While the end of the World Series ended the 2014 baseball season, regional fans have someone and someplace to fall back on for a quick fix.
That someone is the guy who when asked for the time, answered with, “You mean now?”
Think about that for a moment and the transcendent Zen-like wisdom of such a response will form one on your lips and say the name, “Yogi.”
Yogi Berra, the Hall-of-Fame catcher and manager for the New York Yankees and, briefly, the New York Mets, has made his name off the field with his famous malapropisms. There is a bookshelf full of his sayings, which do to homespun wit what funhouse mirrors will do to one’s personal image.
But rather than keep him hidden, Yogi and his wisdom, along with memorabilia from his playing days and signposts from the glory days of Yankee supremacy in October baseball, are on display at the Yogi Berra Museum and Learning Center on Yogi Berra Drive on the Montclair State University campus in Little Falls, New Jersey.
As Yogi might have put it in one of his more famous “yogi-isms,” you can get there from here, and as shrines to baseball go, it is well worth the trip.
If you want to immerse yourself in Yogi-ness and everything that has to do with the Yankees in their heyday, this is the place for you. Baseball fans who aren’t ardent Yankee fans will enjoy it, too. For example, the museum has a theater with stadium seating and along one wall hangs the actual 1951 American League pennant that the Yankees received before going on to defeat the Giants in the World Series, four games to two. It was also the season that saw the first of Yogi’s three Most Valuable Player awards. He also caught two no-hitters that season.
Director David Kaplan says the museum was created in 1998, when Montclair State built a new home for its own team and named it Yogi Berra Stadium. Kaplan started his involvement as a volunteer.
“The former president of Montclair State looked to put a baseball stadium there,” Kaplan says. “Then people thought, ‘Why not build a gallery or museum there since the field was named for him?’”
Berra was humbled when approached with the concept, Kaplan says, moved to make a comment that is a near-Yogi-ism: “Usually when you get one of these things you’re dead.”
The museum looks beyond Yogi’s excellence as a ballplayer and the place he holds somewhere between America’s heart and funny bone.
“We really put more of a focus on character and values, some of the traits he’s always shown: humility, respect,” Kaplan says. “We try to make it reflective of Yogi’s personality, that people can walk away and feel good about what they see. We think he’s a great inspiration for anybody, the idea that you can be anything you want.”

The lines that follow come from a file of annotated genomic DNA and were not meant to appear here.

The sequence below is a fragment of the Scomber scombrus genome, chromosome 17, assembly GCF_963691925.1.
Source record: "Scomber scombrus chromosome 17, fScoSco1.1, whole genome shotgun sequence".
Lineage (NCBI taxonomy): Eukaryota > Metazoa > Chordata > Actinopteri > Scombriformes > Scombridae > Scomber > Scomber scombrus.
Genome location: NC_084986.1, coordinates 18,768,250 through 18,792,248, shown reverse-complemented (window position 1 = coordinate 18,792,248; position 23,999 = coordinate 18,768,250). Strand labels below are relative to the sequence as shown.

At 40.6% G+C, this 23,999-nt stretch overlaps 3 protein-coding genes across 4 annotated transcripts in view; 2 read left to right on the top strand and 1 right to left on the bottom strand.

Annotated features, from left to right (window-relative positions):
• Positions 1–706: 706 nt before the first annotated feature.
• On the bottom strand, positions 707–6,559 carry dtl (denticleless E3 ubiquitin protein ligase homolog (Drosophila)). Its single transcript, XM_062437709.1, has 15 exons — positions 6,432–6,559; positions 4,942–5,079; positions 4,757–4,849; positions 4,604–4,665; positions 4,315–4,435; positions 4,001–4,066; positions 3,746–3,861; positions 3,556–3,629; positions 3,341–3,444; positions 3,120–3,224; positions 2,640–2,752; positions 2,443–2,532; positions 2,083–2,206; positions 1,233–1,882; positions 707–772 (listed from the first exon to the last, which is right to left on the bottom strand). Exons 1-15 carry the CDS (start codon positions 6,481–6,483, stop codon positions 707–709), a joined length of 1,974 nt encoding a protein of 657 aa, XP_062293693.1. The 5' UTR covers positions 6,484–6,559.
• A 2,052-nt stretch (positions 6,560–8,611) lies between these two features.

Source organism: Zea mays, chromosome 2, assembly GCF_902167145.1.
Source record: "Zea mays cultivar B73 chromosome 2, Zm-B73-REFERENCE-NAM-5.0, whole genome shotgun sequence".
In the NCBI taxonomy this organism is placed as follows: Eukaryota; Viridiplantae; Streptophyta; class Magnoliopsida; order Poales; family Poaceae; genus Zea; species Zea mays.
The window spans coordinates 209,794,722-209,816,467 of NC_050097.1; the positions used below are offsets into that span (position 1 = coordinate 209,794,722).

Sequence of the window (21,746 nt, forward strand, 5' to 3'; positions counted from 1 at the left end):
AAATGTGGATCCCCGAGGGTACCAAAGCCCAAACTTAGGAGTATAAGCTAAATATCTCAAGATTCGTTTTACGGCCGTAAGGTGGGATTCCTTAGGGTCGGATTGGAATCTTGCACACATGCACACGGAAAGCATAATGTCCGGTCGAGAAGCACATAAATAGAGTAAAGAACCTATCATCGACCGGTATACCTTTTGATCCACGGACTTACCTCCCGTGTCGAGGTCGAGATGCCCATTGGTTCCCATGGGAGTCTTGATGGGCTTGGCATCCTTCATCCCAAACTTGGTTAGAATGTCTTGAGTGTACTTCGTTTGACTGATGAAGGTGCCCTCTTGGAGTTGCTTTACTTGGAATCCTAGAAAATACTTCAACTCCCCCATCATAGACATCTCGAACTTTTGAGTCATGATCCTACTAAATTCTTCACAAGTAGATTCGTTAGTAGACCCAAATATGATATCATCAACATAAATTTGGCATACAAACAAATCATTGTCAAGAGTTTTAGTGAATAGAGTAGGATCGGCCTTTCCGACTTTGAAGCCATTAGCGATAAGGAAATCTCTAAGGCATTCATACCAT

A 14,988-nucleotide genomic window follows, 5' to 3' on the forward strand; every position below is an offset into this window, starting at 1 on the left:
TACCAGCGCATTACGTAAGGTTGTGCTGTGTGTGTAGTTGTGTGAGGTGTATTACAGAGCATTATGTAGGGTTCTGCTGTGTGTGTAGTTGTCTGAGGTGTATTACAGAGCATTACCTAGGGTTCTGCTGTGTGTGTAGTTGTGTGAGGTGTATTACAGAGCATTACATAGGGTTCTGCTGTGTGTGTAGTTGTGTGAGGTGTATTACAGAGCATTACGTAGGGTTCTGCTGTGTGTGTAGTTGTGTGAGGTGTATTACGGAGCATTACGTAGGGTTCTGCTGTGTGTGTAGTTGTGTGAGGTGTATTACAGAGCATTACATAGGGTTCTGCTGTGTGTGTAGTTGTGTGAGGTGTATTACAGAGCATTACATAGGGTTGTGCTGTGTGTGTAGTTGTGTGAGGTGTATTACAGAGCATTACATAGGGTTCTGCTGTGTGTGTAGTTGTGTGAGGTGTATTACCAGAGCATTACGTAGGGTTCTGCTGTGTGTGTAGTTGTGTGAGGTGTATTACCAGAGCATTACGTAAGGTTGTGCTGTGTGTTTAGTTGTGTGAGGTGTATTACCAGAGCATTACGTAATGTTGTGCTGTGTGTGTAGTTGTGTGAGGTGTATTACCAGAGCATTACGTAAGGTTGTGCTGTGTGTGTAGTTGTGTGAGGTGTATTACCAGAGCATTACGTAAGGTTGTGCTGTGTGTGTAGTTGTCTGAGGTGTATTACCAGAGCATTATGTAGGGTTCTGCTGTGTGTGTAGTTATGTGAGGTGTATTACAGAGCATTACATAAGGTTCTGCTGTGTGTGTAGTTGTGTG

Berra’s life certainly reflects that. He rose from a modest Italian immigrant upbringing in St. Louis — where his father was a bricklayer — and become a great professional ballplayer, one of the best World Series performers all-time.
Yogi Berra is part of New Jersey’s own chapter in the history of baseball. The first organized game is said to have been played on June 19, 1846, at Elysian Field in Hoboken. At a site that once accommodated 20,000 baseball fans, and where Maxwell House later vacuum-sealed coffee for multitudes, there remains a small park and a marker somewhere between the old first and second bases. Other cities like Newark, Jersey City, and Elizabeth went on to host talented teams, and Trenton was home to the great Willie Mays, when he played in the Giants farm system before getting called up to the majors in the early 1950s.
The Yogi Berra Museum is housed in a modern building full of well-designed exhibits and memorabilia. The museum is a comfortable, quiet place well-suited for contemplating the great game and Berra’s accomplishments in it.
The current exhibition honors Lou Gehrig, the great Yankee first baseman. July 4 was the 75th anniversary of the emotional speech Gehrig gave at Yankee Stadium in 1939 when he was forced to retire because of the illness that would take his life at age 37 and which is known as “Lou Gehrig’s Disease” — amyotrophic lateral sclerosis.
Yogi Berra is not only about his amusing sayings. Berra had a great career. A perennial All-Star, he was elected in 1972 to baseball’s Hall of Fame, and he was one of the best World Series hitters ever. He played on 14 pennant-winning teams and 10 World Series winners — both more than any other player. He is No. 1 in World Series games played with 75, 10 ahead of Mickey Mantle. A video shown at the Yogi Museum has the late Yankee announcer Mel Allen congratulating Berra on playing more World Series games than anyone else. The response was classic Yogi: “That’s a lot of games.”
Yogi is No. 1, also, in at-bats with 259, also ahead of the Mick. He scored 41 runs in all those games, one behind Mantle, and nine ahead of Derek Jeter.
He is No. 1 in World Series hits with 71 all time; No. 1 in singles (49); tied for first in doubles (10); third in home runs (12) behind Mantle and Babe Ruth, and second in runs batted in (39), one behind Mantle. So say what you will about Yogi Berra, that he was a bit goofy and perhaps not the most splendid physical specimen ever to take the field. In the big games when the red light was on, he was as clutch as they came. As the author James Thurber titled one of his short stories, a line that the late Yankees manager Casey Stengel repeated often: you could look it up.